Unlike Eijaz Khan’s plans, “Waar’s” agenda is clear to a lesser degree. The story, the plot, the resolve – in fact everything – hangs on a failing thread.
A handful of scenes show Mr. Abbasi’s counter-intelligence specialist named Rumal, slipping into Pakistan, snapping people’s necks, or dancing a half-hearted tango with Ms. Shafi (Spoiler alert? I don’t think so. The clip is in the trailers). Rumal’s dread is never fully elaborated, other than what we’re told of him.
Mr. Shahid is just too stale as Mujtaba; our interest in him is limited to his skills in the field, and that too in trifling quantities.
When the movie opens, we see Mujtaba interrogating two terrorists in a bad-cop/bad-cop routine. The full scene slides its way deep into “Waar’s” second act (if there is an act structure here), and is the only scene that helps let out a guffaw. This brief moment of excellence never surfaces again.
- Courtesy Photo
- Courtesy Photo
Instead, what we see often are episodes like this: At one instance, late in the movie, we see Mujtaba jump off a military chopper in daylight, as he makes his way to the main terrorist’s hideout, bumping off any antihero he bumps into. He even saves a couple of children (who we had no idea were there in the first place), while the rest of the covert action team serves as cannon-fodder backup.
Mujtaba gets two more shots amidst some more grieving, but they hardly matter, because like John McClane, or any of Mr. Schwarzenegger’s action-avatars, the villains are literally dead-meat when Mujtaba walks into a scene.
Speaking of action scenes, the Lahore Police Academy attack, the core foundation of “Waar’s” inspiration, is one of the few gripping moments in the movie’s 130 minute running time. The layout and the execution of the attack, whether fact or fictionalized, has the right impact.
Coming back to the cast, Ms. Khan sobs, threatens and gruff’s as much as Mr. Shahid, though to what exact effect I am perplexed. Her feminine sensuality is a seeming addition to an otherwise boys-and-their-toys flick. Ms. Khan’s on-screen brother is more captivating.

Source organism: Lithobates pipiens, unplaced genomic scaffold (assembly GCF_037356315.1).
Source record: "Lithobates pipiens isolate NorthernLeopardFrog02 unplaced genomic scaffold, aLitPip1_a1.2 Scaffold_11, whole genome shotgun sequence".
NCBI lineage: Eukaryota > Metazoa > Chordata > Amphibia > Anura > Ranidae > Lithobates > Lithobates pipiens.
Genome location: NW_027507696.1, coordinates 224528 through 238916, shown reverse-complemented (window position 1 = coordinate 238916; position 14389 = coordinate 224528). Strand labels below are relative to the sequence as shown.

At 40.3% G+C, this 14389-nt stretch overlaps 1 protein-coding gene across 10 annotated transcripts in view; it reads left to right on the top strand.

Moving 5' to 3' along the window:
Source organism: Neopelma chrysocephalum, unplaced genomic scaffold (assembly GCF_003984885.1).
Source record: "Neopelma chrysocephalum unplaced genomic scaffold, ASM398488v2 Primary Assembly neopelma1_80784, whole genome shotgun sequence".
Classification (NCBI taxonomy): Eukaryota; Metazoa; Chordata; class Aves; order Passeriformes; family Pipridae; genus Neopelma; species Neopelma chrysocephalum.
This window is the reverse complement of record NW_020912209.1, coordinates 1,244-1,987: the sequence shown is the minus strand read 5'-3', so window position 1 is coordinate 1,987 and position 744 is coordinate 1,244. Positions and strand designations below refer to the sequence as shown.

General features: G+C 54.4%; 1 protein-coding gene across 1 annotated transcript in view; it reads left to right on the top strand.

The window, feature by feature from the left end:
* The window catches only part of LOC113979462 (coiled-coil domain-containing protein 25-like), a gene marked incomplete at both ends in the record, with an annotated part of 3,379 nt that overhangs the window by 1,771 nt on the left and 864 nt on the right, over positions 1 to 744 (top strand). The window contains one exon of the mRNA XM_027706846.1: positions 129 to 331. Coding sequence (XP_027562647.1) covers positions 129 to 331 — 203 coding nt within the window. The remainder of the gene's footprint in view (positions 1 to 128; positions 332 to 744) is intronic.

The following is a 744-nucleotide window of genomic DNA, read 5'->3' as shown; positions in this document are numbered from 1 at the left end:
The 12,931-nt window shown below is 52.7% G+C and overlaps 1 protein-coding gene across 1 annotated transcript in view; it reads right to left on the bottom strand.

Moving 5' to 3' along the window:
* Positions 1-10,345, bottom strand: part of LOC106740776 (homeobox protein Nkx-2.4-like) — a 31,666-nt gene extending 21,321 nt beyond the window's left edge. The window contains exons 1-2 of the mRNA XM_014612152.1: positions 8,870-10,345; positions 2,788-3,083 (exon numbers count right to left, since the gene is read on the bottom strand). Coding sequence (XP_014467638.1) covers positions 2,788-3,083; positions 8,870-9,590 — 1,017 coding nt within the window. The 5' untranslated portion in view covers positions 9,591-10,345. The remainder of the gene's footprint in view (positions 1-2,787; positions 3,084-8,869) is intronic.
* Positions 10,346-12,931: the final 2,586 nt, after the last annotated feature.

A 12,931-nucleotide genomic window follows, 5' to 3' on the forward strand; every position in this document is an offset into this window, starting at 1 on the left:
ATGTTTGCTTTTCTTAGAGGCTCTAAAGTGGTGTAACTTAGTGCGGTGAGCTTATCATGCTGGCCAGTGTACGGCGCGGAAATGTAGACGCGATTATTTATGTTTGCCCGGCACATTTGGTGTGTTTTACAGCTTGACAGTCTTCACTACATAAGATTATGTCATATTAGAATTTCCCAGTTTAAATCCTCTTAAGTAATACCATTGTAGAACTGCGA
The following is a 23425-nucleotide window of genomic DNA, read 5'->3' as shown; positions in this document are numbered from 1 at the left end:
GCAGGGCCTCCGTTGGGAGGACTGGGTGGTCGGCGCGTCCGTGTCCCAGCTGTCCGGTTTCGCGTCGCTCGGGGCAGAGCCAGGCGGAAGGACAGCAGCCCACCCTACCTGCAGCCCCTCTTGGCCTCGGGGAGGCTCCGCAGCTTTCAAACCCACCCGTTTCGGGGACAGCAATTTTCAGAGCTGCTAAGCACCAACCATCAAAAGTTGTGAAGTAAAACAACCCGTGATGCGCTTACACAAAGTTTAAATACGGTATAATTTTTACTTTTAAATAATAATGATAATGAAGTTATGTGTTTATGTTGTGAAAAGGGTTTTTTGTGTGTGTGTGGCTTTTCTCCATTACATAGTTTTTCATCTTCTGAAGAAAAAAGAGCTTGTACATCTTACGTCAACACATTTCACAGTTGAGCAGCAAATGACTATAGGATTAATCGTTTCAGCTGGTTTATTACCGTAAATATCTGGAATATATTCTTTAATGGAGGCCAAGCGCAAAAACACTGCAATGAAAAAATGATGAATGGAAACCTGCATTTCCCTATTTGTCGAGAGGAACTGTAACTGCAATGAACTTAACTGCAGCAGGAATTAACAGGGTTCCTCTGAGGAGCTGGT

Akin to his recent stint in “Main Hoon Shahid Afridi”, Mr. Ali plays an immediately likable character who also has no real substance. Mr. Ali has few dialogues and two action scenes, but “Waar” deliberately keep him on the sidelines, as if the production was unsure of wasting Mr. Shahid’s spotlight. It would have been better if it did – or if Mr. Shahid was written with originality or panache (at the end of the day, I doubt we got to know much about Mujtaba other than what was ordered at us).
- Courtesy Photo
- Courtesy Photo
One of my other biggest beef with “Waar” (apart from its threadbare story-layout) is its language: a movie about Pakistan, its lingering terrorist threats and valor of armed forces shouldn’t center itself on a foreign language. Even if ‘some’ of us – especially the ones in high-society – do find it better to forsake our native language, it doesn’t mean that a mainstream commercial movie should cater specifically to that small demographic. Everyone else – even if they can afford a Rs. 500 (plus) ticket – isn’t chopped liver, and new blood filmmakers should note that down in big screaming letters. Catering to the international market is one thing, but relying solely on it is either ignorance or arrogance.